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Amino Acids. 2015 Dec;47(12):2593-600. doi: 10.1007/s00726-015-2050-x. Epub 2015 Aug 9.

Incremental effects of 28 days of beta-alanine supplementation on high-intensity cycling performance and blood lactate in masters female cyclists.

Author information

1
Department of Kinesiology, Louisiana Tech University, Memorial Gym: Office 305, PO Box 3176, Ruston, LA 71272, USA. jmglenn@sigmachi.com.
2
Human Performance Laboratory, University of Arkansas, 155 Stadium Drive, HPER 321, Fayetteville, AR, 72701, USA.
3
Office for Studies on Aging, University of Arkansas, Fayetteville, USA.
4
Academic Affairs Office, University of Arkansas, Fayetteville, USA.
5
Psychometric and Educational Evaluation Research Office, University of Arkansas, Fayetteville, USA.
6
Department of Food Science, University of Arkansas, Fayetteville, USA.

Abstract

Within the aging population, there exists a subset of individuals termed masters athletes (MA). As masters-level competition increases in popularity, MA must find methods to enhance individual athletic performance. Longitudinal beta-alanine (BA) supplementation is suggested to enhance physical capability during exercise; however, these effects have not been evaluated in MA. To examine the longitudinal effects of BA on time to exhaustion (TTE), total work completed (TWC), and lactate clearance in female MA cyclists. Twenty-two female MA (age = 53.3 ± 1.0) participated in this double-blind design. Subjects were randomly assigned to BA (n = 11; 800 mg BA + 8 g dextrose) or placebo (PLA; n = 11; 8 g dextrose) groups and supplemented 4 doses/day over 28 days. Every 7 days, subjects completed a cycling TTE at 120% VO2max, and TWC was calculated. Blood lactate was measured at baseline, immediate post, and 20-min post each TTE. No significant differences existed between groups for any variable at baseline (p > 0.05). After 28 days supplementation, BA had greater TTE (23 vs 1% change) and TWC (21 vs 2% change) than PLA (p < 0.05). Following the 20-min TTE recovery, lactate was 24% lower in BA compared to PLA (4.35 vs. 5.76 mmol/L, respectively). No differences existed for variables during intermittent weeks. 28 days of BA supplementation increased cycling performance via an enhanced time to exhaustion and total work completed with associated lactate clearance during passive rest in female MA.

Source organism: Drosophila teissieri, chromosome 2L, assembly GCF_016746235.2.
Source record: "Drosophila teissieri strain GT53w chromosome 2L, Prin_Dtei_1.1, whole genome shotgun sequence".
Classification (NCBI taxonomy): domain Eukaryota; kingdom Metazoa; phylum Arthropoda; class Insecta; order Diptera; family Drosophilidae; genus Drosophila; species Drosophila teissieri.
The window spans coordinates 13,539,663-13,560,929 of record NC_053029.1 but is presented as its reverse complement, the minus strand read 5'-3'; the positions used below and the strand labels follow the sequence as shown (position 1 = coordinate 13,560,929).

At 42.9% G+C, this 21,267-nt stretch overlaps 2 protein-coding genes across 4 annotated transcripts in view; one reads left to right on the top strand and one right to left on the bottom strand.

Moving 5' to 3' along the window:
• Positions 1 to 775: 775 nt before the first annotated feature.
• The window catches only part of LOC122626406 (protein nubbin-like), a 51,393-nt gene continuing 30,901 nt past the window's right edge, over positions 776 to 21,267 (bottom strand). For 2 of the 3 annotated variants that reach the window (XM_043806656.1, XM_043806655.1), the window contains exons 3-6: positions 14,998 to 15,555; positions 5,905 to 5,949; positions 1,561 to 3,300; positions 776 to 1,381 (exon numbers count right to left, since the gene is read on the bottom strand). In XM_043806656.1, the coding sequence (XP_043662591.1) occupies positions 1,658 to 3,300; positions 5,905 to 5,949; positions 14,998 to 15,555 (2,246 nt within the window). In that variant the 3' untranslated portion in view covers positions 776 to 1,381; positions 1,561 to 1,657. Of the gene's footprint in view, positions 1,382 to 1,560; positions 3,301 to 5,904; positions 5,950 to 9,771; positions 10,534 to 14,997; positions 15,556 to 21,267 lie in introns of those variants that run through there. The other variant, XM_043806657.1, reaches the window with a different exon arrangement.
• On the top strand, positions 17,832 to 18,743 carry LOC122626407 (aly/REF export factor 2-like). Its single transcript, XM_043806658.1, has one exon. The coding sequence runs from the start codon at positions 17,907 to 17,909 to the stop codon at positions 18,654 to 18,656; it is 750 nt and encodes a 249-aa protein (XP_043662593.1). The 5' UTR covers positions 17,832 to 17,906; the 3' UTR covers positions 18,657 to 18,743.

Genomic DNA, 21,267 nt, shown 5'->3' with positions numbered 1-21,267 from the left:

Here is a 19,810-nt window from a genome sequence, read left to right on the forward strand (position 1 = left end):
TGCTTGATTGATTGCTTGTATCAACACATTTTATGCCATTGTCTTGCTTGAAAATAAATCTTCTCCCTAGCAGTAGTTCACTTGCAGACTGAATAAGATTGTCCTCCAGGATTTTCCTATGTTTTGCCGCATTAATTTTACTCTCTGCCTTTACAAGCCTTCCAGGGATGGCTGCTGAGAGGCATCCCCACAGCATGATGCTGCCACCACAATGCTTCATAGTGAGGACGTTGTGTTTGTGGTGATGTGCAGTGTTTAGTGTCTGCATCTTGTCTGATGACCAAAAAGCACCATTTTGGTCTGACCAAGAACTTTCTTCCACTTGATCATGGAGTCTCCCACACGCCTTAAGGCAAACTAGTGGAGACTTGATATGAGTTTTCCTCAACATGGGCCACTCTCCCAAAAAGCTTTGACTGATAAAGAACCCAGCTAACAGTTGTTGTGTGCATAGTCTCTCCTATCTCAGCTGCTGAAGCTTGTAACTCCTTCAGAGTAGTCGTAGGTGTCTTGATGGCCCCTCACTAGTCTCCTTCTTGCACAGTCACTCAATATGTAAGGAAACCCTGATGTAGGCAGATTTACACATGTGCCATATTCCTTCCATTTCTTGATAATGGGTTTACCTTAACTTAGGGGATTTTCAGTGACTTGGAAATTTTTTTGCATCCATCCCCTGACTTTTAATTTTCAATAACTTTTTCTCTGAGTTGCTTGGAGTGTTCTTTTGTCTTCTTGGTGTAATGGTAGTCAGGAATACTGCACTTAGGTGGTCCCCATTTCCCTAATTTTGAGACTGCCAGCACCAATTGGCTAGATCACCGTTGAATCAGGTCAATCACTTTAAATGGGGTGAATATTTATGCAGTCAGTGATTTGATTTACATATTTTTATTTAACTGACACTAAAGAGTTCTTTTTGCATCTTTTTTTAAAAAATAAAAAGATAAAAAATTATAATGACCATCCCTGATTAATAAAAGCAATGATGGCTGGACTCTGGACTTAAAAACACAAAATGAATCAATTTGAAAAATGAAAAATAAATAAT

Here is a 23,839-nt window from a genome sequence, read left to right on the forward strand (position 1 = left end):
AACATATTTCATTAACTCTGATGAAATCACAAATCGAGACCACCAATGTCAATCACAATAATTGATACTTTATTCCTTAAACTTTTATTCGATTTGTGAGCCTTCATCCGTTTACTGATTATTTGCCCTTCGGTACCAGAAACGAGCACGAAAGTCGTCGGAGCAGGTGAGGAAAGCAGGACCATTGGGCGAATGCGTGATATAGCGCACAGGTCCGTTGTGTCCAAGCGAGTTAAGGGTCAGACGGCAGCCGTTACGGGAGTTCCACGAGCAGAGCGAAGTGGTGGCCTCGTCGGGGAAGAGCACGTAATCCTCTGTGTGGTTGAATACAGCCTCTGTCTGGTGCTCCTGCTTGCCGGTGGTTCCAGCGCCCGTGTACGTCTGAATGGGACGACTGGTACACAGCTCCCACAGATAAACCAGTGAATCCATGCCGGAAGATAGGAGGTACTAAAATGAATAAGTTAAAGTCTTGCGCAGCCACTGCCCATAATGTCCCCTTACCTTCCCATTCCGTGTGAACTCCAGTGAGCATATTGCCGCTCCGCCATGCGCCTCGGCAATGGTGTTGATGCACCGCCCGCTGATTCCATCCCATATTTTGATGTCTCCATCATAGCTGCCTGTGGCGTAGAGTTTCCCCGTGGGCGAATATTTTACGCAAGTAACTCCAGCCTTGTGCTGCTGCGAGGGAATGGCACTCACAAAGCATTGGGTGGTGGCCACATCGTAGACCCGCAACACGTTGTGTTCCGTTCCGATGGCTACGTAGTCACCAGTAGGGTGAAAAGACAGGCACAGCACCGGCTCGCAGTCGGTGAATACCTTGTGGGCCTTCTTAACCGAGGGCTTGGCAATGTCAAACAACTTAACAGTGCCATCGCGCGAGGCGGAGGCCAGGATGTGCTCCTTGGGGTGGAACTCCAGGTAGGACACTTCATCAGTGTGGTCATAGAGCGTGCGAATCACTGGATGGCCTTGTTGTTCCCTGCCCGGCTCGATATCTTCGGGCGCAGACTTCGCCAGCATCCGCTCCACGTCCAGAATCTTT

KEYWORDS:

Carnosine; Ergogenic aid; Exercise; Sport nutrition; Women

PMID:
26255281
DOI:
10.1007/s00726-015-2050-x
[Indexed for MEDLINE]

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